12. Please Understand Me: Character and Temperament Types by David Kiersey and Marilyn Bates- Psychology was fascinating for me.

13. Selected Poems 1956-1968 by Leonard Cohen Religion, death, sex, and

14. Magritte edited by David Larkin- Art was my life in high school and the surrealists were my idols

15. Dali edited by Max Gerard- see number 14.

Other notables were A Clockwork Orange by Anthony Burgess, The Fountainhead by Ayn Rand, and Slaughterhouse Five by Kurt Vonnegut.

Now I am entering a journey in my like of seeking out books on parenting, nature, nutrition, and agriculture-but I still enjoy a thought provoking novel.

Labels: , ,

Name that Location Part 2

Two more random photos out of my collection. These were taken in May of last year.

Labels: ,

Friday, December 15, 2006

I Just Don't Feel Safe In My Community Anymore

I guess I should have never left Illinois because the violent crime here in the Northland has increased. The front page of our local newspaper issued this disturbing headline "Vandals Slash Santa, Steal Elmo". Read the whole story here.

I hope the local law enforcement are working in shifts to solve this case.

Still, whenever I see one of those blowup holiday dolls I can't help but think how inviting they are for vandalism.

Labels: ,

Wednesday, December 13, 2006

Quote of the Day

"McDonald's has been providing nutritious menu options to all of our customers for 52 plus years."
Danya Proud, McDonald's spokesman

When I went to check my email this evening I couldn't help but notice this article regarding "gyms" being incorporated into McDonald's. I guess those plastic balls covered in disinfectant and greasy food from the fingers of children no longer constitute as enough exercise. The new gyms are supposed to have stationary bicycles hooked to video games-which as goofy as they are, are not a bad idea. Still, this is just another attempt by a corporation to improve its tarnished image. Most likely McDonald's is simply trying to stay one step ahead of the lawsuits that are coming its way involving obesity and health issues.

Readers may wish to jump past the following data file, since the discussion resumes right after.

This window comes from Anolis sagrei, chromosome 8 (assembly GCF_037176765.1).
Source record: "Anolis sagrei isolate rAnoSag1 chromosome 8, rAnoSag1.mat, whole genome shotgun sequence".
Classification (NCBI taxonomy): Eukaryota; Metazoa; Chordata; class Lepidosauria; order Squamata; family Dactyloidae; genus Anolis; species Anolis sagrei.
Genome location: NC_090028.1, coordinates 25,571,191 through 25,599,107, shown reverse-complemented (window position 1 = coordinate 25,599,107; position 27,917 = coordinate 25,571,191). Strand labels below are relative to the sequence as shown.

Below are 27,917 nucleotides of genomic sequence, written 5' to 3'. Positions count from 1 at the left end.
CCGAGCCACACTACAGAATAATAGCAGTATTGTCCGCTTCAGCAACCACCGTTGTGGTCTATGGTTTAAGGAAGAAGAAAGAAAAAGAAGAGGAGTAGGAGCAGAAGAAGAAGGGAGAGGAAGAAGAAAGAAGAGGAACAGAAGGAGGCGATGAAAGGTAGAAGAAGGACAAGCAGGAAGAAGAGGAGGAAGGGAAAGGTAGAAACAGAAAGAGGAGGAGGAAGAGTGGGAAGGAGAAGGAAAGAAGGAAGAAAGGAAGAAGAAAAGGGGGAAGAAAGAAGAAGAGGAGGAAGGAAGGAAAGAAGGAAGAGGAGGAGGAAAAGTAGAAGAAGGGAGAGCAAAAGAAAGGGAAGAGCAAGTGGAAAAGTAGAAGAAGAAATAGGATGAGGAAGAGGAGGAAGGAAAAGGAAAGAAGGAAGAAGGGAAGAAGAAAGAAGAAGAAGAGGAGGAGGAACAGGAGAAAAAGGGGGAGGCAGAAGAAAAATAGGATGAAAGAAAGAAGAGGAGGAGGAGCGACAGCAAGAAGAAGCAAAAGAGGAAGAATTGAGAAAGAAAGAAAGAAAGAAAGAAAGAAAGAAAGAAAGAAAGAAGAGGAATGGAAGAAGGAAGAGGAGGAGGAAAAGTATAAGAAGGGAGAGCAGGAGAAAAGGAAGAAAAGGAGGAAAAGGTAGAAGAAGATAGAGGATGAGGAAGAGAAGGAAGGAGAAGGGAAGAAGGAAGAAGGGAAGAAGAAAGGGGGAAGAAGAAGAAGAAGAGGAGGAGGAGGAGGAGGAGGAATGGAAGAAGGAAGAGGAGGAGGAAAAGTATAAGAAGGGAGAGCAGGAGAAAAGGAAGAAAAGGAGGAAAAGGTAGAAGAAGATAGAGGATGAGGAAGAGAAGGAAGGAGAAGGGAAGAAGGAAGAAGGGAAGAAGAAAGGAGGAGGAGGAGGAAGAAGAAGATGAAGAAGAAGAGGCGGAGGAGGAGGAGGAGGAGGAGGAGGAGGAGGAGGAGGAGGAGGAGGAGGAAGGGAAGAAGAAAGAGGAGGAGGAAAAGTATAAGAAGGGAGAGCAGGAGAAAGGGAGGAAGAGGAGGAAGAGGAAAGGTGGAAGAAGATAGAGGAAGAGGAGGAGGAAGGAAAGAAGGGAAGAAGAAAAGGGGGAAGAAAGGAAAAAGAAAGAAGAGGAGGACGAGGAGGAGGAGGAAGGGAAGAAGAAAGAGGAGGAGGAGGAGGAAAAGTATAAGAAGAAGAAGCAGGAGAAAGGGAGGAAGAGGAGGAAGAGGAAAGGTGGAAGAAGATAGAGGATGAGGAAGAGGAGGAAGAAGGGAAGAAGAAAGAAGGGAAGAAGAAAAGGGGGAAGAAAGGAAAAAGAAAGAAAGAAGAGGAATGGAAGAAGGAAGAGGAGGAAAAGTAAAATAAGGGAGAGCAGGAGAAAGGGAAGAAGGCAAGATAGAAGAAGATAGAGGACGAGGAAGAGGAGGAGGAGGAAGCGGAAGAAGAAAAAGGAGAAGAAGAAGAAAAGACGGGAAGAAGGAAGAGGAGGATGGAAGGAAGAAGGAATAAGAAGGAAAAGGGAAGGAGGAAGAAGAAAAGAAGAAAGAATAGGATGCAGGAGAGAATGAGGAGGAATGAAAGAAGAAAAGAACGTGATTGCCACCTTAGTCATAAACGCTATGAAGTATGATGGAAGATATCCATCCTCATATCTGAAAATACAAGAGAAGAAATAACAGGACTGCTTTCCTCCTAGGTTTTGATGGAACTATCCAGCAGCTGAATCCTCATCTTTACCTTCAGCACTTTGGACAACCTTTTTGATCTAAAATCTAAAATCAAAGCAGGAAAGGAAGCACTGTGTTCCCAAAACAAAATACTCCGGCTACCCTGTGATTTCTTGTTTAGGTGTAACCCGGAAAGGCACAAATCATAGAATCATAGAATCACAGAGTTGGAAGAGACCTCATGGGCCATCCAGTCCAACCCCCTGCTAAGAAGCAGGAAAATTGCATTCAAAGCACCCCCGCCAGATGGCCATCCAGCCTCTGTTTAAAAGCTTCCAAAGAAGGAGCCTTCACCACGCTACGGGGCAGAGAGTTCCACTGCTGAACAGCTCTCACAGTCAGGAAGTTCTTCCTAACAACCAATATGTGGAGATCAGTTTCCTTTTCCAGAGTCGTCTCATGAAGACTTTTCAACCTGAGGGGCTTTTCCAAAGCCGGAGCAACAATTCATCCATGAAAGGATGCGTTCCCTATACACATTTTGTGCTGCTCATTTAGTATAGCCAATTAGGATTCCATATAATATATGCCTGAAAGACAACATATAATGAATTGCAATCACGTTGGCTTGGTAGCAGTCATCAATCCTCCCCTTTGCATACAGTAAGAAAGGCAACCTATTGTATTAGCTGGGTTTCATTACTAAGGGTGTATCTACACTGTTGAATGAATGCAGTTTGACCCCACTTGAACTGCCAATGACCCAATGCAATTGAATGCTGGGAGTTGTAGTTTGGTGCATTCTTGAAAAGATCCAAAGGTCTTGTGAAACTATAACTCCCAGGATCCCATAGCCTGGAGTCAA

Which leads to my question "Is the fast food industry to blame for the obesity epidemic or is it the poor choices made by consumers?"

Labels: , ,

Monday, December 11, 2006

Slow Food

I first heard about the slow food movement three years ago. At first, I thought it had more to do with quality food that takes time to prepare. I soon discovered that it also involves the idea of ecoregions and honouring traditional and heirloom foods. I have to admit, I believe some of the groups involved with the slow food movement to be a bit too disconnected and elitist for my taste, but the general idea goes hand in
hand with local foods.